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BOBBY ARDOIN
Editor and Contributing Writer

Featured Photograph: Pat Mason-Guillory embraces Joseph Richard of Church Point who is one of the last surviving veterans of Pearl Harbor. The U.S. Navy veteran is also the last surviving veteran of Pearl Harbor from Louisiana. (Photograph by Freddie Herpin.)

Bells rang ominously Monday for St. Landry soldiers from more than a century of combat, while symbolic rifle salutes were followed by the lonesome notes of a lone bugle that played taps in somber fashion across the vast expanse of the Veterans Memorial complex.

Separate indoor and outdoor ceremonies at the Yambilee building and the Memorial south of Opelousas paid their annual Memorial Day tributes for parish military personnel killed or missing in combat since World War I.

Stanzas from the legendary Flanders Field poem in which imaginary speakers, recently killed, pass the torch to the living combatants, were read by Pat Mason-Guillory, who coordinated both commemorative events.

Flags that were lowered ceremoniously in military tribute, were raised back to appropriate heights at the conclusion of the Memorial ceremony.

Mason-Guillory, the Veterans Memorial project director, also delivered a brief address before she and other dignitaries left the Yambilee grounds in an escorted motorcade for the Memorial where members of an already assembled St. Landry Veterans Funeral Honor Guard coordinated the outdoor event.

St. Landry gold star families who lost sons during the Iraq and Afghanistan wars were presented with gifts by members of the Veterans Memorial committee.

Honorary guest at the Memorial event was Joseph Richard, the only documented survivor of the 1941 Japanese attack on Pearl Harbor.

Richard, who left his family farm near Sunset at 17 and joined the U,S. Navy,  approached rock-star famous status as he sat during the Memorial ceremony dressed in a bow tie and white petty officer’s uniform smiling for numerous photos taken with cellphones.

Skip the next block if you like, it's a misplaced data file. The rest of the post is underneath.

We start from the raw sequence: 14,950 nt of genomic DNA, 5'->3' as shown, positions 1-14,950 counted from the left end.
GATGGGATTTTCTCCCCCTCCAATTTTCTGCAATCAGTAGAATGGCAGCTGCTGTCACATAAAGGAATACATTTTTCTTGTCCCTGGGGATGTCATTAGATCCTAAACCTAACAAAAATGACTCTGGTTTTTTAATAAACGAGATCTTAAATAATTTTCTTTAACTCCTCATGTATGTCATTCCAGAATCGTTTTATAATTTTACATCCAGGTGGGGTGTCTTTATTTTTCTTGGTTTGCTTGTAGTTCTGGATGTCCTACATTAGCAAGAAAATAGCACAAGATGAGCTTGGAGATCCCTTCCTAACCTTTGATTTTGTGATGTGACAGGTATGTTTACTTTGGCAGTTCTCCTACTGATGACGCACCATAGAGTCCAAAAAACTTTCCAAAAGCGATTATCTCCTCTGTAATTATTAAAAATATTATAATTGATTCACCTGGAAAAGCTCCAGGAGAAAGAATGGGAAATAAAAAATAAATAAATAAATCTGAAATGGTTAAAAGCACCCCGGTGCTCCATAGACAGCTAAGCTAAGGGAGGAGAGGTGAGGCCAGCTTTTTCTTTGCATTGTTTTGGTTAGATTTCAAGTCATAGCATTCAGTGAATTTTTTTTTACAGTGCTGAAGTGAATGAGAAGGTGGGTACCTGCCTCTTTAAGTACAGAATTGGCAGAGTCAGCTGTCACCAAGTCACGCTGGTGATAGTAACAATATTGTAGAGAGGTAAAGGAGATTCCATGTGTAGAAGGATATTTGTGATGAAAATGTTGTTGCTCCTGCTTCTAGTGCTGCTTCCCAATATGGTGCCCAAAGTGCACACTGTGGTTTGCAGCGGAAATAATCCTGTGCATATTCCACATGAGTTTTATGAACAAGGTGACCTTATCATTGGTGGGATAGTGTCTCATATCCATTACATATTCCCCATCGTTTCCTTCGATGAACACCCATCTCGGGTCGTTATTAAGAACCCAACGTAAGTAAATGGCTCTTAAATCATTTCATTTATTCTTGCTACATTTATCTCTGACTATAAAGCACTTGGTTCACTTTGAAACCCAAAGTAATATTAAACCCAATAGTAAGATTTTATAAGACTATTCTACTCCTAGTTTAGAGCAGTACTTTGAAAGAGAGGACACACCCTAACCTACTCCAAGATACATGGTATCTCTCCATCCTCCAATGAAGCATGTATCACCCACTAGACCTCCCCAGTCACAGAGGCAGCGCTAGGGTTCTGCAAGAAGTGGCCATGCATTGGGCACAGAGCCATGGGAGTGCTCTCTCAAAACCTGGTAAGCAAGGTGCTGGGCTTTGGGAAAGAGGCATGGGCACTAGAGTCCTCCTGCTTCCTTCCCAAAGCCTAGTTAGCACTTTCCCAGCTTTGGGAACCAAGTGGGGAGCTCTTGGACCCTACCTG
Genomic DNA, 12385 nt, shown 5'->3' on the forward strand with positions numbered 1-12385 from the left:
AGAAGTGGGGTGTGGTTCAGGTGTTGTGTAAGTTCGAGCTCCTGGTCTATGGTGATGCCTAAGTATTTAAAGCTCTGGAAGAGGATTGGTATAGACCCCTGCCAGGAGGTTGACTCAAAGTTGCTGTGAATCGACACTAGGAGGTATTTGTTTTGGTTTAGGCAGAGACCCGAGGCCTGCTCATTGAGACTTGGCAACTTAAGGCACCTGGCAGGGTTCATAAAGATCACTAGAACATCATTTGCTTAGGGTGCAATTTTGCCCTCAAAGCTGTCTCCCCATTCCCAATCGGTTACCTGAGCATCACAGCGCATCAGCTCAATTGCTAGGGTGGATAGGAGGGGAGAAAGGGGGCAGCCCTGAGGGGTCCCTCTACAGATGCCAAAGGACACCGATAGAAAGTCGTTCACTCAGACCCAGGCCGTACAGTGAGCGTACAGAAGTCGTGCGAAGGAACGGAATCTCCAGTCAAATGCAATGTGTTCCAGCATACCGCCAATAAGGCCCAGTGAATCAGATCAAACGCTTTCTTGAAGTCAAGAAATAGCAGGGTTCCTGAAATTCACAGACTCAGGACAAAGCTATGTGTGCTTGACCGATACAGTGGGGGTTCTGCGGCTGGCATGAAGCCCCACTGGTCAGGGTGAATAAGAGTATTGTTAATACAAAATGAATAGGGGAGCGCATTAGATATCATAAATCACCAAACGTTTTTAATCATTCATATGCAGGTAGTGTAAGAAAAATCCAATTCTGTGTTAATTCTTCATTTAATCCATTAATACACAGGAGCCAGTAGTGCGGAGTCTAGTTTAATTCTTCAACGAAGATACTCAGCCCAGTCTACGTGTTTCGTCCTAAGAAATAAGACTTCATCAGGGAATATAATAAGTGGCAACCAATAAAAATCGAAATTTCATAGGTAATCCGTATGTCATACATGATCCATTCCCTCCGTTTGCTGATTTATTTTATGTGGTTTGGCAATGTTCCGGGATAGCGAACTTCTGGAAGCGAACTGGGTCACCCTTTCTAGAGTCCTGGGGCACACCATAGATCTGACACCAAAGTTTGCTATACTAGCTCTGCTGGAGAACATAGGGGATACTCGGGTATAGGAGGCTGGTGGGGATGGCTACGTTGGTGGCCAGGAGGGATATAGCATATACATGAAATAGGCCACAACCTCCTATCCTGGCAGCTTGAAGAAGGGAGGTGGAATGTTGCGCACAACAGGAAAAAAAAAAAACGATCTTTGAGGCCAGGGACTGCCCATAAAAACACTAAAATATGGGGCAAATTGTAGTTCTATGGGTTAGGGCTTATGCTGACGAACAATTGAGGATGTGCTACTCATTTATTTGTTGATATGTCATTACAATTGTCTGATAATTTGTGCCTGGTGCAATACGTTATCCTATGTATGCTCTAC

During the Pearl Harbor attack, Richard, classified as a Navy welder at the start of World War II, helped rescue sailors trapped underwater aboard the sinking USS Oklahoma and Arizona.

The featured speaker during the Yambilee ceremony was Don Reber, state senior vice commander of the Louisiana Veterans of Foreign Wars.

Reber, who served in Vietnam during the 1960’s, noted that Veterans Day is an occasion in which Americans set aside their beliefs about politics and war, choosing instead to remember those who lost the chance to gather together on Monday.

“We should educate others about the true meaning of Memorial Day and thank those we honor here. It is for them that we are able to fulfill our future,” Reber added.

Each Memorial Day Reber said, should remind everyone about the cost of freedom and what he described as “lives that were cut short enabling all of us to live on.”

Mason-Guillory reminded the crowd that when soldiers leave home for the military there is never a guarantee that they will return alive.

“The soldiers who leave their homes are aware of what might happen so we can live in the free world,” said Mason-Guillory.

A floral arrangement is given to the gold star family of Webster Reed of Krotz Springs. (Photograph by Freddie Herpin.)